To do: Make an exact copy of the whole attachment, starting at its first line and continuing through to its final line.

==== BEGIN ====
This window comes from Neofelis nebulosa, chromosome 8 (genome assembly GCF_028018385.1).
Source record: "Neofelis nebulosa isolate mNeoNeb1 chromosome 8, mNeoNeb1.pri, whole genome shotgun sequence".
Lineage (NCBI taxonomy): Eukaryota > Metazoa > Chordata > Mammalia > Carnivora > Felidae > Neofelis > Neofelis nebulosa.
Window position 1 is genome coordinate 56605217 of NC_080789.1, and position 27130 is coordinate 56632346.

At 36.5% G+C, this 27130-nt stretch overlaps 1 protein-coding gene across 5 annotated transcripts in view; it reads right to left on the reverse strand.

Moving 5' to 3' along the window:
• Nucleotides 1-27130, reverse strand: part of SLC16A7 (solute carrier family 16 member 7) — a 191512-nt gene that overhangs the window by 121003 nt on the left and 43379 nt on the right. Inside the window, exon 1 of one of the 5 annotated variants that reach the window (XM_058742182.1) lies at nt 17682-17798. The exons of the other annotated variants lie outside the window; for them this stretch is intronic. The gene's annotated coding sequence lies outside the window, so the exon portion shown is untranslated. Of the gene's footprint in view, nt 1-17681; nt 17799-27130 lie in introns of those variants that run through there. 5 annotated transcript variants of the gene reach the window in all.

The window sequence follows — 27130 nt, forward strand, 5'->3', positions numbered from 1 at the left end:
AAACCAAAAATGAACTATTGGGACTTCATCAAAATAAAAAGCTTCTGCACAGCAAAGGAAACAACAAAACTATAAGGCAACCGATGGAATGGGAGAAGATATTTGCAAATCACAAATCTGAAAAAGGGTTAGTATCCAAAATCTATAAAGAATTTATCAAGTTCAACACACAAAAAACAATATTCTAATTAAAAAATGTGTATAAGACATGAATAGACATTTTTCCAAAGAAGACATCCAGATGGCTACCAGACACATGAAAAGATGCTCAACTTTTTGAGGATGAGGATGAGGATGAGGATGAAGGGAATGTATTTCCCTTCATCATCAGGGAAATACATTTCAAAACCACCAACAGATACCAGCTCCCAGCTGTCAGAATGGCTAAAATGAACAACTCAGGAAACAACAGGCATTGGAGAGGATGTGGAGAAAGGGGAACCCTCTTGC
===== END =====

This window comes from Neofelis nebulosa, chromosome 8 (genome assembly GCF_028018385.1).
Source record: "Neofelis nebulosa isolate mNeoNeb1 chromosome 8, mNeoNeb1.pri, whole genome shotgun sequence".
Lineage (NCBI taxonomy): Eukaryota > Metazoa > Chordata > Mammalia > Carnivora > Felidae > Neofelis > Neofelis nebulosa.
Window position 1 is genome coordinate 56605217 of NC_080789.1, and position 27130 is coordinate 56632346.

At 36.5% G+C, this 27130-nt stretch overlaps 1 protein-coding gene across 5 annotated transcripts in view; it reads right to left on the reverse strand.

Moving 5' to 3' along the window:
• Nucleotides 1-27130, reverse strand: part of SLC16A7 (solute carrier family 16 member 7) — a 191512-nt gene that overhangs the window by 121003 nt on the left and 43379 nt on the right. Inside the window, exon 1 of one of the 5 annotated variants that reach the window (XM_058742182.1) lies at nt 17682-17798. The exons of the other annotated variants lie outside the window; for them this stretch is intronic. The gene's annotated coding sequence lies outside the window, so the exon portion shown is untranslated. Of the gene's footprint in view, nt 1-17681; nt 17799-27130 lie in introns of those variants that run through there. 5 annotated transcript variants of the gene reach the window in all.

The window sequence follows — 27130 nt, forward strand, 5'->3', positions numbered from 1 at the left end:
AAACCAAAAATGAACTATTGGGACTTCATCAAAATAAAAAGCTTCTGCACAGCAAAGGAAACAACAAAACTATAAGGCAACCGATGGAATGGGAGAAGATATTTGCAAATCACAAATCTGAAAAAGGGTTAGTATCCAAAATCTATAAAGAATTTATCAAGTTCAACACACAAAAAACAATATTCTAATTAAAAAATGTGTATAAGACATGAATAGACATTTTTCCAAAGAAGACATCCAGATGGCTACCAGACACATGAAAAGATGCTCAACTTTTTGAGGATGAGGATGAGGATGAGGATGAAGGGAATGTATTTCCCTTCATCATCAGGGAAATACATTTCAAAACCACCAACAGATACCAGCTCCCAGCTGTCAGAATGGCTAAAATGAACAACTCAGGAAACAACAGGCATTGGAGAGGATGTGGAGAAAGGGGAACCCTCTTGC